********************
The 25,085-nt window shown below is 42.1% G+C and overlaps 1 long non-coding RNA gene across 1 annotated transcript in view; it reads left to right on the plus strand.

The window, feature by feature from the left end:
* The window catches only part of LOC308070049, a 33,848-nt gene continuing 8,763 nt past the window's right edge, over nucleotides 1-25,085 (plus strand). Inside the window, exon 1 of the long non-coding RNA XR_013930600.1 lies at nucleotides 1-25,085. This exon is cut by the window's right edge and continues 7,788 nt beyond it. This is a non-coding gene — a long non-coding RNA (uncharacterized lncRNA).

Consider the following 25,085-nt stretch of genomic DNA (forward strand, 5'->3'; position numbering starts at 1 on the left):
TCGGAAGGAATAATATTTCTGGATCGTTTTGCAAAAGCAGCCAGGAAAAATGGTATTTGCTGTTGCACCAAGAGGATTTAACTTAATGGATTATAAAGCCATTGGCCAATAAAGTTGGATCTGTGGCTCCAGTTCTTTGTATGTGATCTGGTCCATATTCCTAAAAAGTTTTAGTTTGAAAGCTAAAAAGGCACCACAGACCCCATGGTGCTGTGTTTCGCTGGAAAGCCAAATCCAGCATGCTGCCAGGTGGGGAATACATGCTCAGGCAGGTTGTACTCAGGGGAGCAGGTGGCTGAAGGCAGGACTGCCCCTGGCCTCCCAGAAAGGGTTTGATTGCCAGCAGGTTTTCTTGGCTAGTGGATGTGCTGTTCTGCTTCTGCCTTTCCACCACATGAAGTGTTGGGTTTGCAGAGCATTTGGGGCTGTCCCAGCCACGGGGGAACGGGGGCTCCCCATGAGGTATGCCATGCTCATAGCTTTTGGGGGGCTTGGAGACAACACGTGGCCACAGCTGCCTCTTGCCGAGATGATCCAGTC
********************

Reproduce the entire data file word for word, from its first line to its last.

The 25,085-nt window shown below is 42.1% G+C and overlaps 1 long non-coding RNA gene across 1 annotated transcript in view; it reads left to right on the plus strand.

The window, feature by feature from the left end:
* The window catches only part of LOC308070049, a 33,848-nt gene continuing 8,763 nt past the window's right edge, over nucleotides 1-25,085 (plus strand). Inside the window, exon 1 of the long non-coding RNA XR_013930600.1 lies at nucleotides 1-25,085. This exon is cut by the window's right edge and continues 7,788 nt beyond it. This is a non-coding gene — a long non-coding RNA (uncharacterized lncRNA).

Consider the following 25,085-nt stretch of genomic DNA (forward strand, 5'->3'; position numbering starts at 1 on the left):
TCGGAAGGAATAATATTTCTGGATCGTTTTGCAAAAGCAGCCAGGAAAAATGGTATTTGCTGTTGCACCAAGAGGATTTAACTTAATGGATTATAAAGCCATTGGCCAATAAAGTTGGATCTGTGGCTCCAGTTCTTTGTATGTGATCTGGTCCATATTCCTAAAAAGTTTTAGTTTGAAAGCTAAAAAGGCACCACAGACCCCATGGTGCTGTGTTTCGCTGGAAAGCCAAATCCAGCATGCTGCCAGGTGGGGAATACATGCTCAGGCAGGTTGTACTCAGGGGAGCAGGTGGCTGAAGGCAGGACTGCCCCTGGCCTCCCAGAAAGGGTTTGATTGCCAGCAGGTTTTCTTGGCTAGTGGATGTGCTGTTCTGCTTCTGCCTTTCCACCACATGAAGTGTTGGGTTTGCAGAGCATTTGGGGCTGTCCCAGCCACGGGGGAACGGGGGCTCCCCATGAGGTATGCCATGCTCATAGCTTTTGGGGGGCTTGGAGACAACACGTGGCCACAGCTGCCTCTTGCCGAGATGATCCAGTC